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IOC boots two Belarusian coaches from Tokyo for allegedly trying to send outspoken sprinter back to Belarus

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One of the biggest political stories of the Olympics has resulted in the removal of two Belarusian coaches from Tokyo.

The IOC announced Thursday that it has set up a disciplinary commission for the case of Belarus' Krystsina Tsimanouskaya and had removed coaches Artur Shimak and Yury Maisevich from the Olympic village as a provisional measure.

The two coaches reportedly agreed to leave the village without incident, and will be given an opportunity to defend themselves.

The two coaches' removal comes after they allegedly played a part in the politically motivated removal of Tsimanouskaya from the Olympics, a story that has engulfed coverage of Belarus' coverage in Tokyo and provided another example of the country's fraught political situation under president Alexander Lukashenko.

What's happening with Krystsina Tsimanouskaya and Belarus

The drama surrounding Tsimanouskaya began on July 27 when she posted a video to her Instagram criticizing the "negligence" of team officials after she had been entered in the 4x400-meter relay, an event she had never participated in.

Tsimanouskaya, who has only competed in events 200 meters or shorter internationally, said she had been entered in the relay because some of the country's athletes were declared ineligible to compete in Tokyo because they had not undergone a sufficient number of doping tests.

Five days later, Tsimanouskaya said she was met by her coaching staff in her room and told to pack, then driven to Tokyo's Haneda Airport against her wishes. She was supposed to fly back to Belarus, but refused and instead posted a video to Instagram requesting protection from Japanese authorities.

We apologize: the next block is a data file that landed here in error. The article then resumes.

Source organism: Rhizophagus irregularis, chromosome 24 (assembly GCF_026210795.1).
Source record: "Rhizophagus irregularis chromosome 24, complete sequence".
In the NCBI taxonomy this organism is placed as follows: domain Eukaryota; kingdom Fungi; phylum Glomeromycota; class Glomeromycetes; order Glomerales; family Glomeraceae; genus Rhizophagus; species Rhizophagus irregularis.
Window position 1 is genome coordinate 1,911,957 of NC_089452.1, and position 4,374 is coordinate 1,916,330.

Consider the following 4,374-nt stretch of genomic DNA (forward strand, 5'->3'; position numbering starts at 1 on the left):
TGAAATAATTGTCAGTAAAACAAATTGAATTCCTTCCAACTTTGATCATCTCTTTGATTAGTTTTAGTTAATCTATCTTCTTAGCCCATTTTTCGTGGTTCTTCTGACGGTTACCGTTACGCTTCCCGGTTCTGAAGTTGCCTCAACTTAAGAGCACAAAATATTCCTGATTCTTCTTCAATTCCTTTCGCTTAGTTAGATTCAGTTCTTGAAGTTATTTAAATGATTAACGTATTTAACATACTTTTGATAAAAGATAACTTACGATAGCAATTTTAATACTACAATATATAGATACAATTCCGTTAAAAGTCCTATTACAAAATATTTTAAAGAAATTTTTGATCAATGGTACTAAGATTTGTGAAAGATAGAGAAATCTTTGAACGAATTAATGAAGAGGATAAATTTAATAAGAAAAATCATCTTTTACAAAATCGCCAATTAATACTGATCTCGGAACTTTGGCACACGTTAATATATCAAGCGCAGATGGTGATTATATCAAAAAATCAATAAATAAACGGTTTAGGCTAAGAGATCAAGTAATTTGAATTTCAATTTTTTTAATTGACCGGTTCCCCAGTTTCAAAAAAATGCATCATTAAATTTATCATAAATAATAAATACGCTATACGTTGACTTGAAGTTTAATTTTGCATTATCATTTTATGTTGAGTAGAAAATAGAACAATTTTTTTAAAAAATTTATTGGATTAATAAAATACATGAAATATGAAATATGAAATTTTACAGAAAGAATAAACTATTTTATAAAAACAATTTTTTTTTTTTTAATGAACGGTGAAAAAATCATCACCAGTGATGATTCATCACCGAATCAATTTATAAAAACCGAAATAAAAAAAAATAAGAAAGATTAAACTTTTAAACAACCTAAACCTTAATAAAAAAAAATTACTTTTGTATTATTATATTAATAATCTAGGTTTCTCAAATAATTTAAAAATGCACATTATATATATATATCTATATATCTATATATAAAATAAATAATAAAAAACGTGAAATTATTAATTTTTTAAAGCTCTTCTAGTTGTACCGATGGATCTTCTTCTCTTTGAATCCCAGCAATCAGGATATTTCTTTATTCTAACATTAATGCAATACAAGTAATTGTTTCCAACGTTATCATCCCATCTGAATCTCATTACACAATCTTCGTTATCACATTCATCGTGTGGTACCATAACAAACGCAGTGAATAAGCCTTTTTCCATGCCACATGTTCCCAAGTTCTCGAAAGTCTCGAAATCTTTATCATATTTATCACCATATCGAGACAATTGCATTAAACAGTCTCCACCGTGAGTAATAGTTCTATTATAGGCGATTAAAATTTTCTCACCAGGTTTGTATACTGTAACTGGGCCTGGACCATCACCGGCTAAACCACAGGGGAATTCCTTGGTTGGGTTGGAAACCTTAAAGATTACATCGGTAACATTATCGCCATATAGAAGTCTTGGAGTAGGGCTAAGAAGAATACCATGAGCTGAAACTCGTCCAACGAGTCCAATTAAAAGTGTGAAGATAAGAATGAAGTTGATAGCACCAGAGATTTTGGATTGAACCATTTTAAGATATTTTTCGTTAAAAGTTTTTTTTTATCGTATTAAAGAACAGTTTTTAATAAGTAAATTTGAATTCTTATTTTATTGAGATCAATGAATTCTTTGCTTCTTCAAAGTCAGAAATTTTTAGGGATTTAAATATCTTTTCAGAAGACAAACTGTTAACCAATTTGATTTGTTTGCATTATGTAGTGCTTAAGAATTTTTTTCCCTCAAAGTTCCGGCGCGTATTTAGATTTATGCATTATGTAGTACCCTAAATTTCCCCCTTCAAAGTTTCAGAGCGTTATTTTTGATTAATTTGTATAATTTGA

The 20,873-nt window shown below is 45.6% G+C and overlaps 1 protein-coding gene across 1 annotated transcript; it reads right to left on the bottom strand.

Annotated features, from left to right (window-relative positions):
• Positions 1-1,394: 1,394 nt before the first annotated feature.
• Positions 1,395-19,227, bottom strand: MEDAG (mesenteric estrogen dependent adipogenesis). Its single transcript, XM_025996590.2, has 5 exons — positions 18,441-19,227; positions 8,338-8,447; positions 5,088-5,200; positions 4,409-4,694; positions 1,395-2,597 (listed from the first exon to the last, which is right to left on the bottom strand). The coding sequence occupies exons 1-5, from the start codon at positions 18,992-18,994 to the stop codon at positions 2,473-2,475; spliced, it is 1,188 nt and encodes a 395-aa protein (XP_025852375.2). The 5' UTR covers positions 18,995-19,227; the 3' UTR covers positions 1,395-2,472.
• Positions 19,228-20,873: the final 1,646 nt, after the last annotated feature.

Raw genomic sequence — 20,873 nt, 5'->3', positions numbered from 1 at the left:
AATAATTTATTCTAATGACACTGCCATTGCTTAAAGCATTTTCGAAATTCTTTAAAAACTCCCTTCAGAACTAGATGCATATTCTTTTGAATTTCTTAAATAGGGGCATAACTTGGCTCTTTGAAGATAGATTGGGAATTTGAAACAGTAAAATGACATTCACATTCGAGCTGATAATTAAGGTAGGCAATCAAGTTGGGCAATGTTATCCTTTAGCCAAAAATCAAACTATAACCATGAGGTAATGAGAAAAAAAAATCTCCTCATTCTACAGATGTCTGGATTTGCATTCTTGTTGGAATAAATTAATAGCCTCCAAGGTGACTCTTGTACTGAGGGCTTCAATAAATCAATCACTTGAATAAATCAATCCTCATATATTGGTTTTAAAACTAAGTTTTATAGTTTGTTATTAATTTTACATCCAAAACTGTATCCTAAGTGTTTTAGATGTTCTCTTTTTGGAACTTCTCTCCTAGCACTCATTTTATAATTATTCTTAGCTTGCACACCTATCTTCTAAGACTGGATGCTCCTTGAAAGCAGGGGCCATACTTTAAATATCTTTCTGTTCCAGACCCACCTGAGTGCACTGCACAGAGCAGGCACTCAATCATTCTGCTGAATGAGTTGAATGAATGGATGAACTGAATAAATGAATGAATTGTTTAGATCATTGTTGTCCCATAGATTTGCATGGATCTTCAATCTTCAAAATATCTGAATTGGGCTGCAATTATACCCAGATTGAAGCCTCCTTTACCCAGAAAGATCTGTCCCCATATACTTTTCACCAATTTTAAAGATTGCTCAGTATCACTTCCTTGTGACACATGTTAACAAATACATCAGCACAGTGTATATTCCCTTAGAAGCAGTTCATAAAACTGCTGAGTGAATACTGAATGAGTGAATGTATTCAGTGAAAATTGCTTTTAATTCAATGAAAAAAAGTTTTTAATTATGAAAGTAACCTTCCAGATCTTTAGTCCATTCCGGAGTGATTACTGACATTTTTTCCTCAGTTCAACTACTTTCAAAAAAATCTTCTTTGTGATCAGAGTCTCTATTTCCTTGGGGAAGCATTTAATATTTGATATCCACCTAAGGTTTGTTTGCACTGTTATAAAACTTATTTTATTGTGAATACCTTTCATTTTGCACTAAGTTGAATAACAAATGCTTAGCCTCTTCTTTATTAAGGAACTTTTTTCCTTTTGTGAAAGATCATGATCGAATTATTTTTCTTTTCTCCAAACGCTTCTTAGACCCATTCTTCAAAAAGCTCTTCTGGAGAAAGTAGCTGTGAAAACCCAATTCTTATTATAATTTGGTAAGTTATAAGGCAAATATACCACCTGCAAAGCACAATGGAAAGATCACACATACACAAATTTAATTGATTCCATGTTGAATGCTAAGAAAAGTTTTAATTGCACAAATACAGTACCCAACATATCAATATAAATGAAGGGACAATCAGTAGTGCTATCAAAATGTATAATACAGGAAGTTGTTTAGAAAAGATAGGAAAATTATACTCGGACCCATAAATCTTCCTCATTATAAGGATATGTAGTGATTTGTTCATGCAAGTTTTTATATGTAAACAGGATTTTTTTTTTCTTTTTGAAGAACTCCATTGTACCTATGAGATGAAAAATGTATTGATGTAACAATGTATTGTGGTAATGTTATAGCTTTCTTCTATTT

Meanwhile, the Belarusian Olympic Committee released a statement that its coaches decided to withdraw Tsimanouskaya from the Games on doctors' advice over her "emotional, psychological state".

Belarusian athlete Krystsina Tsimanouskaya is escorted by police officers at Haneda international airport in Tokyo, Japan August 1, 2021.  REUTERS/Issei Kato
Krystsina Tsimanouskaya sought protection from Japenese authorities after being transported to Tokyo's Haneda airport. (REUTERS/Issei Kato)

At this point, it's worth noting that Lukashenko has a reputation as "Europe's last dictator." His elections are widely seen as fraudulent. The leader of one group opposing him was found hanged earlier this week. Another vocal opponent was arrested earlier this year after his plane was forced to land after entering Belarusian air space. Past Belarusian athletes have received jail time for speaking against him. And his son Viktor is the head of Belarus' Olympic Committee, which Tsimanouskaya basically called incompetent on her Instagram account.

Tsimanouskaya claims she was told by team officials that the decision to remove her from the Olympics came from above their pay grade and that additional punishment awaited once she was back in their home country. Her own family reportedly told her she would be sent to a psychiatric facility if she returned, while one activist group said her life would be in serious danger.

After her appeals, Tsimanouskaya was eventually taken into protective custody by Tokyo police and later transmitted to the Polish embassy, where she was granted a humanitarian visa. She has since flown from Tokyo to Vienna, then Warsaw. Her husband also fled Belarus and was granted a visa to Poland this week, but she has expressed concerns about her parents who remain in the country.

Anti-Olympics protest slideshow embed
Anti-Olympics protest slideshow embed

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